The global financial crisis is taking its toll on small countries like Cambodia, where citizens are bracing for the nation's first recession in living memory.
Cambodia's economy was shattered by four decades of conflict and communist dictatorship. But since peace was restored more than 10 years ago the country has enjoyed steady economic growth above five percent annually.
That stopped as this year began. Trade with Thailand - by far Cambodia's most important neighbor - has fallen 25 percent in the first two months of 2009. Garment exports are also down 25 percent and property prices slumped 40 percent from January to the end of March.
This is the first time in Cambodia's post-war era that property foreclosures, vehicle repossessions, bankruptcies and job losses have been seen, causing some concern for bankers and businessmen.
"We were of course seeing huge, huge, increases in land values probably over the last 12 months as a result of speculative land and investment in the country," said Paul Freer, vice president of Maruhan Japan Bank in Phnom Penh. "That has virtually come to a standstill."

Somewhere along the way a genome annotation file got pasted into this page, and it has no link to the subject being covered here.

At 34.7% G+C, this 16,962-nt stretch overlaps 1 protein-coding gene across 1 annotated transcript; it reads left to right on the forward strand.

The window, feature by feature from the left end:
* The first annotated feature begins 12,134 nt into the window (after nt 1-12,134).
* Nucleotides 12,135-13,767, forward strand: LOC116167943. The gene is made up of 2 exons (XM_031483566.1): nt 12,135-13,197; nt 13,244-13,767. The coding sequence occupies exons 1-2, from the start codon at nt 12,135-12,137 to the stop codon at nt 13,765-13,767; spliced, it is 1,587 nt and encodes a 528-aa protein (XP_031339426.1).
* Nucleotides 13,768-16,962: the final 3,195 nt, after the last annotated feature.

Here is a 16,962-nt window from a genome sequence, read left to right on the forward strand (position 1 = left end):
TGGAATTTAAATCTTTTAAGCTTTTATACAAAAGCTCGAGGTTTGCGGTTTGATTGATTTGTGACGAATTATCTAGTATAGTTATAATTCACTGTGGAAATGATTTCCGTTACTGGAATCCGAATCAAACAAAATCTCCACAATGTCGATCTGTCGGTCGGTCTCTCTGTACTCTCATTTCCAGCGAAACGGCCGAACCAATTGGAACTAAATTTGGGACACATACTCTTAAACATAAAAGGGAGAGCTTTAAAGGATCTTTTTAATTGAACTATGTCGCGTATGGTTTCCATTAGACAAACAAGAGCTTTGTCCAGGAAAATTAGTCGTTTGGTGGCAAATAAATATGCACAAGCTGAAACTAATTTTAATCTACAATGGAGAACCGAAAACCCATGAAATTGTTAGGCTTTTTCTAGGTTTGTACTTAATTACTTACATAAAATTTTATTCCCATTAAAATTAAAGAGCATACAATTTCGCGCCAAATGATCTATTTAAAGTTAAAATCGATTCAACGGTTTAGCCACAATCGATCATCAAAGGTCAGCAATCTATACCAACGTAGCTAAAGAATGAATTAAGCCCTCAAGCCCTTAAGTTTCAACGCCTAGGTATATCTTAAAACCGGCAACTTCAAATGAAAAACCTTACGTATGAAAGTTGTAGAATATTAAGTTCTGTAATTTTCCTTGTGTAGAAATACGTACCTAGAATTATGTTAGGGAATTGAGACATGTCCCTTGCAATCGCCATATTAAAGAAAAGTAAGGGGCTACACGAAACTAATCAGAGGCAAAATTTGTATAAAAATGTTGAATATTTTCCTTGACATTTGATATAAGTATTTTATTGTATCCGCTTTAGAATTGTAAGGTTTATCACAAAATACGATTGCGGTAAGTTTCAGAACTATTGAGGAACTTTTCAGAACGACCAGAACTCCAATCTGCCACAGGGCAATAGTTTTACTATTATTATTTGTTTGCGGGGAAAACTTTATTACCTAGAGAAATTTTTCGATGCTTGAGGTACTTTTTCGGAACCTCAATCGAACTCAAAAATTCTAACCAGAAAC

The World Bank forecasts 30,000 lost jobs in Cambodia's garment industry. A decline in tourism receipts from the Western countries compounds economic problems for the government. The opposition calls for a 500 million dollar spending package, an enormous sum by this country's standards.
Many people here expect Cambodia to fall into recession in the next few months.
Derek Mayes from the Australian Business Association of Cambodia says investment was getting reckless as the economy peaked in the second half of last year. He says that pushed conservative and long-term investors out of the market.
Now, he says, the downturn could take the heat of out of the market and bring investment back to realistic levels.
"The wrong type of development was going ahead and I think this has actually brought it back to the point where the opportunities are still there but I think the realism from serious business people is saying yep we can still do a deal," said Mayes.
Freer at Maruhan Japan Bank echoes that sentiment.
"It's probably one of the first recession's that most people here I think in the business community can remember," he said. "People had perhaps thought that the property market was going to continue to go northwards."
Ultimately, he says, the downturn could prove to be good for the country, by encouraging more careful and sustainable growth.